Book Image

Gradle Effective Implementation Guide

Book Image

Gradle Effective Implementation Guide

Overview of this book

Gradle is the next generation in build automation. It uses convention-over-configuration to provide good defaults, but is also flexible enough to be usable in every situation you encounter in daily development. Build logic is described with a powerful DSL and empowers developers to create reusable and maintainable build logic."Gradle Effective Implementation Guide" is a great introduction and reference for using Gradle. The Gradle build language is explained with hands on code and practical applications. You learn how to apply Gradle in your Java, Scala or Groovy projects, integrate with your favorite IDE and how to integrate with well-known continuous integration servers.Start with the foundations and work your way through hands on examples to build your knowledge of Gradle to skyscraper heights. You will quickly learn the basics of Gradle, how to write tasks, work with files and how to use write build scripts using the Groovy DSL. Then as you develop you will be shown how to use Gradle for Java projects. Compile, package, test and deploy your applications with ease. When you've mastered the simple, move on to the sublime and integrate your code with continuous integration servers and IDEs. By the end of the "Gradle Effective Implementation Guide" you will be able to use Gradle in your daily development. Writing tasks, applying plugins and creating build logic will be second nature.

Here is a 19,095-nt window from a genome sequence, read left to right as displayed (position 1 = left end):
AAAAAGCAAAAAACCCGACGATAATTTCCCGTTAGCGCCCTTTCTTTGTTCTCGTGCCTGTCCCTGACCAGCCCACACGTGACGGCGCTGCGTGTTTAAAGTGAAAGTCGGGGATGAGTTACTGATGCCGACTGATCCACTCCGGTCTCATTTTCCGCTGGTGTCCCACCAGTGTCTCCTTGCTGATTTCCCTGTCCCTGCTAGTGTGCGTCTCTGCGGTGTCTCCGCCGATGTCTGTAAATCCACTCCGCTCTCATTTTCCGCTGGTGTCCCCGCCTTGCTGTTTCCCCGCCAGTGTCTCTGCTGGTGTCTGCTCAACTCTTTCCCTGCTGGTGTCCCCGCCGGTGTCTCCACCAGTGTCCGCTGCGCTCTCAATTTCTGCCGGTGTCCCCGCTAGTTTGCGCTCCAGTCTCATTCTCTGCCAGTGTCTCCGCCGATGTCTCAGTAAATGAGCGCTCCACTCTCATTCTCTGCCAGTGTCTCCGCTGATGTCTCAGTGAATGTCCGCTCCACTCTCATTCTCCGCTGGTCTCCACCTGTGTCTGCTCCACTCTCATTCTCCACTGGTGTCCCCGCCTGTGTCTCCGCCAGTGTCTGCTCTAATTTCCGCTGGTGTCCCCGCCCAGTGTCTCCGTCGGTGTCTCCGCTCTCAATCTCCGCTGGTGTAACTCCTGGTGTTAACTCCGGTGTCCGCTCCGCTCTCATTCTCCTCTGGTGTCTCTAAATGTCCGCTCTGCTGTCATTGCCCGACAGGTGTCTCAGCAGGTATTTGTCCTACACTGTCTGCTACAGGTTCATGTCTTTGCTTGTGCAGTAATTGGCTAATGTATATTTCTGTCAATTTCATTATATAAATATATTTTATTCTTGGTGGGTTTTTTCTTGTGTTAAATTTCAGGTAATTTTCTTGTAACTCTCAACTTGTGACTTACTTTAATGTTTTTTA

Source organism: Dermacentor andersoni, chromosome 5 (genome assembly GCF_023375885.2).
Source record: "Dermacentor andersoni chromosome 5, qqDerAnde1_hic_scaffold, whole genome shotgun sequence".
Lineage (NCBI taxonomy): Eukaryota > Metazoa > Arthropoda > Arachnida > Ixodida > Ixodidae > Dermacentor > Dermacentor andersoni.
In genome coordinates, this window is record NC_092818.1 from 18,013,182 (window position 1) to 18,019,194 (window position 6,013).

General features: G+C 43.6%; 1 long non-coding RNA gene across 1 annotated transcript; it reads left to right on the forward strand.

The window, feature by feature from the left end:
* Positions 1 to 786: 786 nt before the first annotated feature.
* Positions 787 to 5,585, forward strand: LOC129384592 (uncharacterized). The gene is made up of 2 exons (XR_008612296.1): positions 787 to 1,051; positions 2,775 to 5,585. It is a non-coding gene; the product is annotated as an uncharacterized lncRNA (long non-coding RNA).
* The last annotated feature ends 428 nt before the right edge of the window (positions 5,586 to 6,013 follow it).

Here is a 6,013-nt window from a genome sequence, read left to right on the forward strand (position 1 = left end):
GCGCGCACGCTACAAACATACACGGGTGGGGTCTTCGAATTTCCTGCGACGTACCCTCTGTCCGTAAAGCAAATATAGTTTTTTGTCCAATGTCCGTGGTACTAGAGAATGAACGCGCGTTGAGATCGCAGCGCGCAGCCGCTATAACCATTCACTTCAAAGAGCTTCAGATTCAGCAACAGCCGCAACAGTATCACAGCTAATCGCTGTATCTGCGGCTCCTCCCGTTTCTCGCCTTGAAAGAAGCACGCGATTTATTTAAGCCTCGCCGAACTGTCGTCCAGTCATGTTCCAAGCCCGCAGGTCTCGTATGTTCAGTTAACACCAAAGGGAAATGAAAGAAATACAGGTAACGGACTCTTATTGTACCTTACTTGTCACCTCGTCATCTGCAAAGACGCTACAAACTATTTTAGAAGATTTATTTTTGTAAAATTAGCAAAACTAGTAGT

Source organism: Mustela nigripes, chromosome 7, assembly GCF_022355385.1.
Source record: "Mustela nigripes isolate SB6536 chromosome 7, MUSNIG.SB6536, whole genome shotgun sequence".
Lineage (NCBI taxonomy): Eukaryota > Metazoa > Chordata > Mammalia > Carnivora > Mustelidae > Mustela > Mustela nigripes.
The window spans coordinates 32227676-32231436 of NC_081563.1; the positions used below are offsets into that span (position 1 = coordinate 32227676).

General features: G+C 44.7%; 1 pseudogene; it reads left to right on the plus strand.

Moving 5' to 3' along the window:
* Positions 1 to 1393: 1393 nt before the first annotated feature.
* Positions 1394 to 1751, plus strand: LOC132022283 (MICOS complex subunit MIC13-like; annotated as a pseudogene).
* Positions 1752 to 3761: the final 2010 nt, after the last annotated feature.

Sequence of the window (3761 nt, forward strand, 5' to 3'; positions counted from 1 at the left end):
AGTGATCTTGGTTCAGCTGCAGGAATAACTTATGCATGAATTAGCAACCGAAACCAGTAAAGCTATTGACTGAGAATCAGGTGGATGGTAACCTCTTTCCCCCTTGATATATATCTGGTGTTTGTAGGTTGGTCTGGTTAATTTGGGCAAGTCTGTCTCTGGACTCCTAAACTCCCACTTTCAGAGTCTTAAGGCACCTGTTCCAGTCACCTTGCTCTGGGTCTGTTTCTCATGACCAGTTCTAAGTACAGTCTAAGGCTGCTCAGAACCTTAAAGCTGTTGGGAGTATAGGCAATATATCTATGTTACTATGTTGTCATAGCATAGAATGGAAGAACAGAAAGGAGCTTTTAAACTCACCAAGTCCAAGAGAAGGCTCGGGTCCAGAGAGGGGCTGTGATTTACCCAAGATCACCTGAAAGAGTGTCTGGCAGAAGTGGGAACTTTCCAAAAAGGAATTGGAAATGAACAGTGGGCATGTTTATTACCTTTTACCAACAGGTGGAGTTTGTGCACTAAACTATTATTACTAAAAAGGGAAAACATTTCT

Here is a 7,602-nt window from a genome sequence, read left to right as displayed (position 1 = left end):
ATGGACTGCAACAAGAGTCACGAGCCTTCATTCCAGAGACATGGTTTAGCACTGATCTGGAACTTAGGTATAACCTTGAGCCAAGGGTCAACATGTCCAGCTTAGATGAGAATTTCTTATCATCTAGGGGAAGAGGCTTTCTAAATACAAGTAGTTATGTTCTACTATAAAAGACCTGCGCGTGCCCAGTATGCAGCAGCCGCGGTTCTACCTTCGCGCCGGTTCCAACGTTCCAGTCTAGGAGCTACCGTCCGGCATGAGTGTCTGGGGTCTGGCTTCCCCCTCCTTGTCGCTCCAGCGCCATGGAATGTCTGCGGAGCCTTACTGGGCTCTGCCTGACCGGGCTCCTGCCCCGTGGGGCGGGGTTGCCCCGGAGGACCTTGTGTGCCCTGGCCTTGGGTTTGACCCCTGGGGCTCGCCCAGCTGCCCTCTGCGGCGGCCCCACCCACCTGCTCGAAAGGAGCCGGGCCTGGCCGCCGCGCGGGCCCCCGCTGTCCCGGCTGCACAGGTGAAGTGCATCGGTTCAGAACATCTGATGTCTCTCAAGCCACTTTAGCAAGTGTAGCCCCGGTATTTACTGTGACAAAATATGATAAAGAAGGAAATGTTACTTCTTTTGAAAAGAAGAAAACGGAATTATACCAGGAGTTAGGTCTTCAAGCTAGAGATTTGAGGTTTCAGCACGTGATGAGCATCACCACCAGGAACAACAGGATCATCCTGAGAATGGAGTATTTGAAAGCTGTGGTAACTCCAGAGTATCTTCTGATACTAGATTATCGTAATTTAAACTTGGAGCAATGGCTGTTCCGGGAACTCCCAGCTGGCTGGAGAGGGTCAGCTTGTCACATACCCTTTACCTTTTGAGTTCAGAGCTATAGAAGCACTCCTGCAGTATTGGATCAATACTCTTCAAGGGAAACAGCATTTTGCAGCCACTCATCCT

Table of Contents (20 chapters)
Gradle Effective Implementation Guide
About the Author
About the Reviewers

Writing a build script

In the first chapter we have already written our first build script. Let's create a similar build script with a simple task. Gradle will look for a file with the name build.gradle, in the current directory. The file build.gradle contains the tasks that make up our project. In this example, we define a simple task that prints out a simple message to the console:

project.description = 'Simple project'

task simple << {
    println 'Running simple task for project ' + project.description

If we run the build we see the following output in the console:

$ gradle simple
Running simple task for project Simple project


Total time: 2.08 secs

A couple of interesting things happen with this small build script. Gradle reads the script file and creates a Project object. The build script configures the Project object, and finally the set of tasks to be executed is determined and executed.

So, it is important to note that Gradle creates a Project object...